Is An Online Degree Credible in Your Employer's Eyes?
How to Ensure Online Degree Credibility
Earning a degree from an online school is an excellent way to achieve your academic goals while creating a flexible, personalized class schedule to fit your lifestyle. There are hundreds of online programs to choose from, and sifting through your options may seem like a daunting task. There are methods for selecting a dependable, responsible, and recognized online institution. With a little bit of time and research, you’ll be able to find a great, credible online program to help you reach your academic and professional goals.
Researching the School’s Credentials
Recognize the importance of accreditation.Colleges and universities are reviewed by outside, non-governmental sources to ensure that the school meets certain educational standards. These organizations review the school’s student services and resources, faculty, degree programs, curriculum, and many other elements that make up a robust academic atmosphere. This is important when selecting an online program because it ensures that your school has been reviewed and meets basic academic standards.
Determine if your school is accredited.Most schools will state on their website that they have the proper accreditation, but it is important to keep digging for more information. Since accreditation bodies are non-governmental organizations, they are not guided by generalized metrics and standards. Phony accrediting bodies exist as do accrediting bodies with bare-minimum academic standards.
- Refer to the U.S.-based Council for Higher Education Accreditation (CHEA) to determine if your school has legitimate accreditation. CHEA is an organization that helps certify schools and accrediting organizations. They maintain an international database, so be sure to check out their website for more information on your potential online school.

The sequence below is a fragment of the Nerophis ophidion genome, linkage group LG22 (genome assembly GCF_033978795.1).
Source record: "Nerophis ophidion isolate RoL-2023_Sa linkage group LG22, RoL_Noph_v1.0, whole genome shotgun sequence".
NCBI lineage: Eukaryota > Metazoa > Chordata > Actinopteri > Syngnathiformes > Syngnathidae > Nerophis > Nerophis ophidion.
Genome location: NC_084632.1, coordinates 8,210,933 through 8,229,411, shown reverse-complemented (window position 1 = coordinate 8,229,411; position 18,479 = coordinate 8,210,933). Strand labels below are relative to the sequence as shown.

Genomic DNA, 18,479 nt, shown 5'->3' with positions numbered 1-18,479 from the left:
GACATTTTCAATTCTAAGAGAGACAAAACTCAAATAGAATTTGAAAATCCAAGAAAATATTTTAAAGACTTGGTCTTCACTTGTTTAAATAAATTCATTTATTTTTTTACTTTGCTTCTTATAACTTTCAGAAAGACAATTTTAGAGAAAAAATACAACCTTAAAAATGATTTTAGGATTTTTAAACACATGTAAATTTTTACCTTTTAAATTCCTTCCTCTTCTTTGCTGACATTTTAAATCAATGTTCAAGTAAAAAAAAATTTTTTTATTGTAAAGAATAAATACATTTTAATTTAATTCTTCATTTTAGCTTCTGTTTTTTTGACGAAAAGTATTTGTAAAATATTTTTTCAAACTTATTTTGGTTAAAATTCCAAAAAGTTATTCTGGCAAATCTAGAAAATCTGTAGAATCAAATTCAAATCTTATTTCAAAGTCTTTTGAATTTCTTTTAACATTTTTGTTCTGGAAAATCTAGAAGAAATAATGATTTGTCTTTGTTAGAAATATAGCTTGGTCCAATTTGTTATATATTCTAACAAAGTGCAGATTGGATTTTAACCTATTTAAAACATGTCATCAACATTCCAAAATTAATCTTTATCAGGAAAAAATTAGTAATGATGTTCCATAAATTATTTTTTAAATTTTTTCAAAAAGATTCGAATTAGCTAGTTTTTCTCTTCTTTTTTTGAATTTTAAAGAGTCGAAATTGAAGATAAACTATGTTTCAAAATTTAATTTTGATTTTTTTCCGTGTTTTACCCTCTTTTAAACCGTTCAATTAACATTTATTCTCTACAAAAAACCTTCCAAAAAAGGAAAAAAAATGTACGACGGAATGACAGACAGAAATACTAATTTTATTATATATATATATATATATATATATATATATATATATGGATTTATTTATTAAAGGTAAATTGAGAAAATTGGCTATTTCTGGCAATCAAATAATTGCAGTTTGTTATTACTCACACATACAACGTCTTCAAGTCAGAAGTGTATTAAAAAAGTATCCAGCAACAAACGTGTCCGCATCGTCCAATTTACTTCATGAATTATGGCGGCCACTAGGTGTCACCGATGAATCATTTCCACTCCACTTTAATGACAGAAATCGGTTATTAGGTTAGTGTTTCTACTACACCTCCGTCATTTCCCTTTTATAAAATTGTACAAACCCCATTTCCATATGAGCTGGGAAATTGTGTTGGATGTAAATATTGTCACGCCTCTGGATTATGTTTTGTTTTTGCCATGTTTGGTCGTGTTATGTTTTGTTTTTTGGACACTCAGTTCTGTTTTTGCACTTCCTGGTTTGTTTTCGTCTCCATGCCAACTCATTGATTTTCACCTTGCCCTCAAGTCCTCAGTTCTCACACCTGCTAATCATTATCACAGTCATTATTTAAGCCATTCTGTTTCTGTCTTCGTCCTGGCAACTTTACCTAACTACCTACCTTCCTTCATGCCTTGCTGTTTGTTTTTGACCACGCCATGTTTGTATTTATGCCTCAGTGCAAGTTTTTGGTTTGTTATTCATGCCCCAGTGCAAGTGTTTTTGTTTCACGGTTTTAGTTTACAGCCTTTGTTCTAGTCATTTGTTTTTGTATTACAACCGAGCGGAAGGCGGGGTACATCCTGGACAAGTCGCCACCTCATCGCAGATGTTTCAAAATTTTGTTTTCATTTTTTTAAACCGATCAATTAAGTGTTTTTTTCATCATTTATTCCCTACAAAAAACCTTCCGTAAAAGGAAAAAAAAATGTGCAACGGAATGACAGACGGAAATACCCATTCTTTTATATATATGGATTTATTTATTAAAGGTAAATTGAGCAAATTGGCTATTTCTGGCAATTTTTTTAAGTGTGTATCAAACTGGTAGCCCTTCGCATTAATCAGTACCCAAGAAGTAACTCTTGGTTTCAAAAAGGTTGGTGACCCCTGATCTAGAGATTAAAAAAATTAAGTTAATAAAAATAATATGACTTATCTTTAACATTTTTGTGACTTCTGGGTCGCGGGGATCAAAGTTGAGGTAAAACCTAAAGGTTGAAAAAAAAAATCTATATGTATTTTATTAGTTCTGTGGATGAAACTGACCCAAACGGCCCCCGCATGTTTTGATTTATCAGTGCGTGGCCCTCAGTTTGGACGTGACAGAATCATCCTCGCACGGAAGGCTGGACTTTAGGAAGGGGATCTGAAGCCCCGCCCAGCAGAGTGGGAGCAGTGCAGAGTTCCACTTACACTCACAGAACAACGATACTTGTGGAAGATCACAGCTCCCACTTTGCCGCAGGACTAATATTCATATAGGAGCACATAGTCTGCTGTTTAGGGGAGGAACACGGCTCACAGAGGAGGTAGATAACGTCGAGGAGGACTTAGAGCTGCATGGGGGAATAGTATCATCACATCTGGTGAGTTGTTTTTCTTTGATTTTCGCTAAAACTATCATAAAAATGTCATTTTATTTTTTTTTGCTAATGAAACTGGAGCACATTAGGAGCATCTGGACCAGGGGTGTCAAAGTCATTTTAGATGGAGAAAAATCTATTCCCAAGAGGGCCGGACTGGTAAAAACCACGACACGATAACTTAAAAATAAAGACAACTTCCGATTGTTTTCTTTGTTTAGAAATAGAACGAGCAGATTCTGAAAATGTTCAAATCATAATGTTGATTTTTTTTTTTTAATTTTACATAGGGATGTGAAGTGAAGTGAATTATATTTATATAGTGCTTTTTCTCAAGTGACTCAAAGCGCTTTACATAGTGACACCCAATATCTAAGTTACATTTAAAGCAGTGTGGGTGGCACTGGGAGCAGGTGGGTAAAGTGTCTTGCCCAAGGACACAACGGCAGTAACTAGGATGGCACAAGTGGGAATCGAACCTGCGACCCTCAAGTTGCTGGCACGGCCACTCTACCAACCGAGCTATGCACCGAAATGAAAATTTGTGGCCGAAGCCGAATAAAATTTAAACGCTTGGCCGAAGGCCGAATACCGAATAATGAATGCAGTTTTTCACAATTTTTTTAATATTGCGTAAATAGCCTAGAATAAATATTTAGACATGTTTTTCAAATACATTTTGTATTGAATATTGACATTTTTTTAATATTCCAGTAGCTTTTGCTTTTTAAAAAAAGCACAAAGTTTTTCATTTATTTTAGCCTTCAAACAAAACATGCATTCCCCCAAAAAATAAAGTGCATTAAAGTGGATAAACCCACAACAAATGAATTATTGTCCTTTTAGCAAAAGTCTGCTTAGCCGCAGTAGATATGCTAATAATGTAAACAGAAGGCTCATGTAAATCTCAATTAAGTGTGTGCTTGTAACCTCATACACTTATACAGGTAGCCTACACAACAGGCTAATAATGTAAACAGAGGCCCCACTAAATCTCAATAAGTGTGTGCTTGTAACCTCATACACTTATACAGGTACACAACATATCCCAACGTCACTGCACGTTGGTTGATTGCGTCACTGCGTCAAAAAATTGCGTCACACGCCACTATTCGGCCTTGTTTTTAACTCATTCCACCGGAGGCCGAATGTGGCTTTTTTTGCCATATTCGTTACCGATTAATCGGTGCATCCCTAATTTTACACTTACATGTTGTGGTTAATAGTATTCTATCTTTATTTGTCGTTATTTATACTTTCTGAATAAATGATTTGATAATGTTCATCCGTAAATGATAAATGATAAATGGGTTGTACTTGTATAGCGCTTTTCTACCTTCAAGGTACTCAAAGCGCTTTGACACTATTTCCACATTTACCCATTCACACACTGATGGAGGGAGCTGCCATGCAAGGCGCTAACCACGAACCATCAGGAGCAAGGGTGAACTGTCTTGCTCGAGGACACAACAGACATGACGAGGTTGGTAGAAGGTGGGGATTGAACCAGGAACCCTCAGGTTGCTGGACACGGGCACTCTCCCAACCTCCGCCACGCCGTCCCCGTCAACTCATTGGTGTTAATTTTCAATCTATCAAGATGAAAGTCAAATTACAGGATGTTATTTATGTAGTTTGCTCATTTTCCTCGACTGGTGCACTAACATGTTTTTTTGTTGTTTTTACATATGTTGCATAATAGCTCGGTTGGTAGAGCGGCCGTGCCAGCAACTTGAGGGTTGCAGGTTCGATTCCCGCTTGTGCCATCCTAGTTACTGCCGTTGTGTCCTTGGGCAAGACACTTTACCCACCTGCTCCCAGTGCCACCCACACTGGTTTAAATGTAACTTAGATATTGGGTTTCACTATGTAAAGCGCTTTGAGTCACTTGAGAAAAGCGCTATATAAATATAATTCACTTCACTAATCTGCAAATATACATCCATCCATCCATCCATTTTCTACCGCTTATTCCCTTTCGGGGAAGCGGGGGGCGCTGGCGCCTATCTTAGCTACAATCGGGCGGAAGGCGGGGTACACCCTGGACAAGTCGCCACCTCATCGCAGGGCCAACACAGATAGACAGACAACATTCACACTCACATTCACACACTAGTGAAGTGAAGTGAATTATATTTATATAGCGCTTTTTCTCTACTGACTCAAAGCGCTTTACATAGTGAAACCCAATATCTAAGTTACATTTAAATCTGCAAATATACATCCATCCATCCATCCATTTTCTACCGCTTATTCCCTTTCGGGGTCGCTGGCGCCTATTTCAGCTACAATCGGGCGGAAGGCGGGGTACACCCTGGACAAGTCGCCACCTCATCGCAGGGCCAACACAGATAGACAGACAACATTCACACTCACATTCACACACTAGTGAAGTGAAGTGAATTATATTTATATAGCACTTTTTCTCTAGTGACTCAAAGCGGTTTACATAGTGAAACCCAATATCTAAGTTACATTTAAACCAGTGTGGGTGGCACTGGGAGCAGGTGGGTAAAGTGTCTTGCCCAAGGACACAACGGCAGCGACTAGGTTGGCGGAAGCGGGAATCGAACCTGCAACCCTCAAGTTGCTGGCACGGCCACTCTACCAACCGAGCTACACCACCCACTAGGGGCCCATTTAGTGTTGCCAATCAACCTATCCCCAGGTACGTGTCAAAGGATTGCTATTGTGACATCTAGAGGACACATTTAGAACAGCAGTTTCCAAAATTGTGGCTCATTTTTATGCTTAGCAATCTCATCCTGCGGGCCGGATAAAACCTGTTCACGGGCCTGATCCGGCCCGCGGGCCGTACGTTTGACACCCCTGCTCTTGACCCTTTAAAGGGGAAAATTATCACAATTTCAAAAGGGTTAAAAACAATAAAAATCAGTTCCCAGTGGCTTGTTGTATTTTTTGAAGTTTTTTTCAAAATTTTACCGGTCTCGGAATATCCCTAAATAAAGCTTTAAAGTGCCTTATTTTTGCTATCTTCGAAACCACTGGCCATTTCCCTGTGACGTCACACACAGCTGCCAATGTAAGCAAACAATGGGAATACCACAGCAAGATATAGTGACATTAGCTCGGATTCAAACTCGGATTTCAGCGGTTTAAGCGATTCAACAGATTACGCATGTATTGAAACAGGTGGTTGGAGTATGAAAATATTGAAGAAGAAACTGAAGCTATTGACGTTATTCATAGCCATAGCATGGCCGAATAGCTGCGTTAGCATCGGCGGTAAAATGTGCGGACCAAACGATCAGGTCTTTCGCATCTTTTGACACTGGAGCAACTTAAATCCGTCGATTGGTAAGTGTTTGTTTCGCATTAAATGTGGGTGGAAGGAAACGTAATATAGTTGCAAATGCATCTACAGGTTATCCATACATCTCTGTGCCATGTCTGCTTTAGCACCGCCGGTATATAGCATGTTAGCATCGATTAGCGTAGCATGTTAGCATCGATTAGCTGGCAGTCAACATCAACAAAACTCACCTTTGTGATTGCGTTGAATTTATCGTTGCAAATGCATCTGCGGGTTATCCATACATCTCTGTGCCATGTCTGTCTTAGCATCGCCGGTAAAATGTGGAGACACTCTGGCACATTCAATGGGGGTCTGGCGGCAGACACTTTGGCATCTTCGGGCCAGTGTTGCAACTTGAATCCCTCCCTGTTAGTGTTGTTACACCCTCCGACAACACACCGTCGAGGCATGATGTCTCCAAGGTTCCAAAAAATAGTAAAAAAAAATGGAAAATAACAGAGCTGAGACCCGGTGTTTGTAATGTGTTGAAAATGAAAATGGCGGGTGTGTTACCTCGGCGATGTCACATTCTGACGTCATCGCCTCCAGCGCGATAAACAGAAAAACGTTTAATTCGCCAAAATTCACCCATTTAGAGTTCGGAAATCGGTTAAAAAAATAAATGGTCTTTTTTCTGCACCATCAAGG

- If you are in the U.S., see if your school is recognized by the U.S. Department of Education. This is another way to verify a school’s credibility.
Look up the school’s graduation rate.Reviewing a school’s graduation rate can reveal a lot about the institution.If the graduation rate is low, this could indicate that the academic programs are lacking.
- If your potential school is based in the U.S., the Federal Student Aid office, which is a part of the U.S. Department of Education, makes it easy to check these facts and figures online. Their online Federal School Code Search allows you to compare up to 10 schools at once. Just type in the school’s name, and the website will provide this information in a simple, straight-forward table.
Look up the school’s loan default rate.A loan default rate measures the percentage of individuals who are unable to pay back his or her loans. If a school has a high loan default rate, it could indicate that the school does not provide sound financial guidance.This information can help you gauge a school’s credibility and reliability.
- If you are going to school in the U.S., refer to the U.S. Department of Education’s online database, Official Cohort Default Rates for Schools, to discover your school’s loan default rate.
Spotting a Scam School
Discover how long it takes to earn a degree.Be wary if an online school promises that it is fast and easy to earn a degree; this could be a sign that it is a diploma mill. A diploma mill churns out fraudulent degrees, certificates, and diplomas, and they can be earned with little to no effort from you. Real, accredited institutions require that you complete significant coursework to earn your degree.